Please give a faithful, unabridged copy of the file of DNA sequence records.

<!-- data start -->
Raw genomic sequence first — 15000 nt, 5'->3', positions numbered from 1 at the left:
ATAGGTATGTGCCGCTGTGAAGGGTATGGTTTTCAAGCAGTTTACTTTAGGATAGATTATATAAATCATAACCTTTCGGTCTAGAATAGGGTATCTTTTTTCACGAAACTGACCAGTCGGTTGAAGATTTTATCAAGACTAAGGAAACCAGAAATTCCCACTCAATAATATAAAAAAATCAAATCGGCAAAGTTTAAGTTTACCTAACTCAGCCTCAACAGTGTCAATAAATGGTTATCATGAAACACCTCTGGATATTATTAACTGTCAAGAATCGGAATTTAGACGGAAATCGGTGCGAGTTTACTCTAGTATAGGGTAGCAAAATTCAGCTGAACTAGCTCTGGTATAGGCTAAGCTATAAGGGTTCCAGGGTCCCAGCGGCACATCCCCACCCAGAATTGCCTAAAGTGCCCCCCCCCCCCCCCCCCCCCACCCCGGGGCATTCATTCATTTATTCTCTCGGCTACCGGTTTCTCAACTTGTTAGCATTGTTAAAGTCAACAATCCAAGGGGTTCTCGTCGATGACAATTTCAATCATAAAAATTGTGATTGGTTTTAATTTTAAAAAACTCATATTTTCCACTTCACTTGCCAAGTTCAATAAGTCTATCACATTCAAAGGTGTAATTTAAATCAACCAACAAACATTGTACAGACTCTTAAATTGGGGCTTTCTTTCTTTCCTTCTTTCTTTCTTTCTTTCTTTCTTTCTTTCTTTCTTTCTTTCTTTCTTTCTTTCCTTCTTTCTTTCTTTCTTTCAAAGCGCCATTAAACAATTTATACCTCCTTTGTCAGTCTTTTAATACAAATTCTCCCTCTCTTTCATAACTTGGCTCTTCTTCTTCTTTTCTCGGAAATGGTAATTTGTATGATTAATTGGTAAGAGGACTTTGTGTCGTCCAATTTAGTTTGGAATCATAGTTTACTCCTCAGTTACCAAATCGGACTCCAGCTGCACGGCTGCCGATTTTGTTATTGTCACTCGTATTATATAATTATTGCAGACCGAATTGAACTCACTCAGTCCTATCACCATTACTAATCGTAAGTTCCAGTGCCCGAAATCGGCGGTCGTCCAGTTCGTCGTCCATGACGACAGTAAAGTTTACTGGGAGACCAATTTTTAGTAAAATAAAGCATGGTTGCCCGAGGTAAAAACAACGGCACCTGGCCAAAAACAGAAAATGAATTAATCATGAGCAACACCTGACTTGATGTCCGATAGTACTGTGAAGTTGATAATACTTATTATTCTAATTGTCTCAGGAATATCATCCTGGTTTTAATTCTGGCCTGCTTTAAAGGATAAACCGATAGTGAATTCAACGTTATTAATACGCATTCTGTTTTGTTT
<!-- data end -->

Raw genomic sequence first — 15000 nt, 5'->3', positions numbered from 1 at the left:
ATAGGTATGTGCCGCTGTGAAGGGTATGGTTTTCAAGCAGTTTACTTTAGGATAGATTATATAAATCATAACCTTTCGGTCTAGAATAGGGTATCTTTTTTCACGAAACTGACCAGTCGGTTGAAGATTTTATCAAGACTAAGGAAACCAGAAATTCCCACTCAATAATATAAAAAAATCAAATCGGCAAAGTTTAAGTTTACCTAACTCAGCCTCAACAGTGTCAATAAATGGTTATCATGAAACACCTCTGGATATTATTAACTGTCAAGAATCGGAATTTAGACGGAAATCGGTGCGAGTTTACTCTAGTATAGGGTAGCAAAATTCAGCTGAACTAGCTCTGGTATAGGCTAAGCTATAAGGGTTCCAGGGTCCCAGCGGCACATCCCCACCCAGAATTGCCTAAAGTGCCCCCCCCCCCCCCCCCCCCCACCCCGGGGCATTCATTCATTTATTCTCTCGGCTACCGGTTTCTCAACTTGTTAGCATTGTTAAAGTCAACAATCCAAGGGGTTCTCGTCGATGACAATTTCAATCATAAAAATTGTGATTGGTTTTAATTTTAAAAAACTCATATTTTCCACTTCACTTGCCAAGTTCAATAAGTCTATCACATTCAAAGGTGTAATTTAAATCAACCAACAAACATTGTACAGACTCTTAAATTGGGGCTTTCTTTCTTTCCTTCTTTCTTTCTTTCTTTCTTTCTTTCTTTCTTTCTTTCTTTCTTTCTTTCTTTCCTTCTTTCTTTCTTTCTTTCAAAGCGCCATTAAACAATTTATACCTCCTTTGTCAGTCTTTTAATACAAATTCTCCCTCTCTTTCATAACTTGGCTCTTCTTCTTCTTTTCTCGGAAATGGTAATTTGTATGATTAATTGGTAAGAGGACTTTGTGTCGTCCAATTTAGTTTGGAATCATAGTTTACTCCTCAGTTACCAAATCGGACTCCAGCTGCACGGCTGCCGATTTTGTTATTGTCACTCGTATTATATAATTATTGCAGACCGAATTGAACTCACTCAGTCCTATCACCATTACTAATCGTAAGTTCCAGTGCCCGAAATCGGCGGTCGTCCAGTTCGTCGTCCATGACGACAGTAAAGTTTACTGGGAGACCAATTTTTAGTAAAATAAAGCATGGTTGCCCGAGGTAAAAACAACGGCACCTGGCCAAAAACAGAAAATGAATTAATCATGAGCAACACCTGACTTGATGTCCGATAGTACTGTGAAGTTGATAATACTTATTATTCTAATTGTCTCAGGAATATCATCCTGGTTTTAATTCTGGCCTGCTTTAAAGGATAAACCGATAGTGAATTCAACGTTATTAATACGCATTCTGTTTTGTTT